What was most challenging about designing this project?
The initial challenges of launching a free, educational platform like Human Stories usually comes from having enough resources like time and money. Fortunately, I am the recipient of a Canadian federal grant, the Social Science and Humanities Research Council (SSHRC) Insight Grant, and apart from my ongoing research on activist and religious responses to “corruption” in Ghana, one of my mandates is to collaborate with and feature academics whose work highlight the (hi)stories, ambiguities and political struggles that often get erased. I was faced with the challenge of how to go about starting something like this as well as how to sustain it over the long term.
My first instinct was to reach out to Peopling the Past – to learn from them since they were my initial inspiration and had been doing this longer than me. Peopling the Past (through Christine Johnston) made time for me. They explained and shared their ideas with me, and allowed me to use their presentation format and make it my own. They were generous in their sharing. With my grant I was also able to hire my PhD supervisee Mac Graham. Mac helped me create the blog; he created the slides and has been recording, editing and captioning the videos. My friend and artist Bright Ackwerh designed the logo, and the music of the videos’ Intro/Outro was gifted by another friend, spoken word artist Mutombo da Poet. I would not have been able to do this alone. So, this has been a collaborative effort. The generosity of these people is something to be acknowledged. In addition, our current speakers took time out of their busy schedules during a pandemic to create educational teaching material for the blog. To everyone mentioned (including groups and agencies) – I remain truly grateful.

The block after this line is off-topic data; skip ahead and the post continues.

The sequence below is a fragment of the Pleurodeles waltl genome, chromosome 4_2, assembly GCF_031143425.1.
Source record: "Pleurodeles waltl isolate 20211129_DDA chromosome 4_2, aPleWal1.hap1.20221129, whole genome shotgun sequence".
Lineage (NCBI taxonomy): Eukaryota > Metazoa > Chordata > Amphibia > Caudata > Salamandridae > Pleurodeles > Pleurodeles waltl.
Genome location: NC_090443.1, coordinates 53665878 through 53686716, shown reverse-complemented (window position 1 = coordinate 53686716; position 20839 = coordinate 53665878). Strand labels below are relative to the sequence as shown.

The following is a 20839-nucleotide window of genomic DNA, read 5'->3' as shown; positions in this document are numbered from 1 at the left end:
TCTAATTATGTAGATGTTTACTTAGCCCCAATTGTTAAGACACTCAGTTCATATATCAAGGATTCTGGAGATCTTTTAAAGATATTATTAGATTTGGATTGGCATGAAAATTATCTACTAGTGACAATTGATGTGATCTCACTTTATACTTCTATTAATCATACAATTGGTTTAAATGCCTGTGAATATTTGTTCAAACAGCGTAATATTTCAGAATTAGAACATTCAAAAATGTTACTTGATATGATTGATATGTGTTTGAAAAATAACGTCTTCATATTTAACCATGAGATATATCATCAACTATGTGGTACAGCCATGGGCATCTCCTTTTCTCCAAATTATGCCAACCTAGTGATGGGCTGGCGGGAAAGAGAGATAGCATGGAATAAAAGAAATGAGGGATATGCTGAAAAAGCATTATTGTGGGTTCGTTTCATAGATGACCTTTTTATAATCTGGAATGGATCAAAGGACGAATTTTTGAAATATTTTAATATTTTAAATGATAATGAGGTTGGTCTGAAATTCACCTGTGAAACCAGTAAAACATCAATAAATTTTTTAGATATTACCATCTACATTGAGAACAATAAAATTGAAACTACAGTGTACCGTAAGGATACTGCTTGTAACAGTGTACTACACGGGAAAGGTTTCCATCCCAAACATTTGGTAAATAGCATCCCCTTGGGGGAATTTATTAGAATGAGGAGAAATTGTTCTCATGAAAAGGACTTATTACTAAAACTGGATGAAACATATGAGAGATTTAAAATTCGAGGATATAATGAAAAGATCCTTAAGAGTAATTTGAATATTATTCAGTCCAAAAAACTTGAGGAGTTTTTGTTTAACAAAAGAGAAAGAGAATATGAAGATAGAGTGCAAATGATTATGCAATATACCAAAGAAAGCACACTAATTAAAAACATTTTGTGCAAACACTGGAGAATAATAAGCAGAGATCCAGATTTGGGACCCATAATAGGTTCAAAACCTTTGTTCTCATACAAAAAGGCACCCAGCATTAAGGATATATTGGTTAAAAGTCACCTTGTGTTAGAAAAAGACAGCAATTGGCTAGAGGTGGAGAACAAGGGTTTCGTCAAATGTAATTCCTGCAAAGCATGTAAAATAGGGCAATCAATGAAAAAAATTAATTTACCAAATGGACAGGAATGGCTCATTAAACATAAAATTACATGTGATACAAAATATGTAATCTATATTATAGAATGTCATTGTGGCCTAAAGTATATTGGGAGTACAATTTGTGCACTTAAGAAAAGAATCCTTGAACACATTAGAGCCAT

What impacts have you made or do you hope to make with this project?
In terms of impact, my only wish is for more people to watch these videos and enjoy the stories shared in them by my colleagues (and, through them, so many other Beings); for others to learn more about the world we live in, its (human and non-human) diversity, and the wide spectrum of scholars out there who are doing this work. We aim to publish one video a week. I hope that educators and academics can use these videos in their classrooms as a way to make learning easy. I also hope that these stories can reach a wider audience outside the “ivory tower”, including people who are sometimes turned away by the academic jargon we are trained to use when speaking to other academics. As such, Human Stories is a resource not stitched together by particular names, but by the practice of sharing ideas and the commitment to embodied values such as generosity, reciprocity and humility.
Want to learn more about this amazing project? Visit https://www.humanstories.ca/ and follow on Twitter: @HumanStories4.
Girish Daswani’s research interests include Ghana, religion, morality and ethics, transnationalism, corruption and activism. Girish’s work centers on the socio-political dynamics between individual lives and collective forms of transformation. His first book examines the ethical dimensions of a Pentecostalism, in shaping the collective aspirations and individual lives of members from The Church of Pentecost in Ghana and London. Girish’s most recent scholarly work has been exploring different activist, artistic and religious responses to political corruption. He is currently working on a book manuscript, a comic and a documentary about the intersections of post/colonialism and activism in Ghana. His most recent public-facing work has been exploring the ways in which imperialism, colonialism, and Orientalism have impacted (and are still impacting) popular politics and the field of Anthropology. You can also watch him give TedxUTSC talks (2014; 2018) and read him on the blogs Everyday Orientalism and AfricaProactive.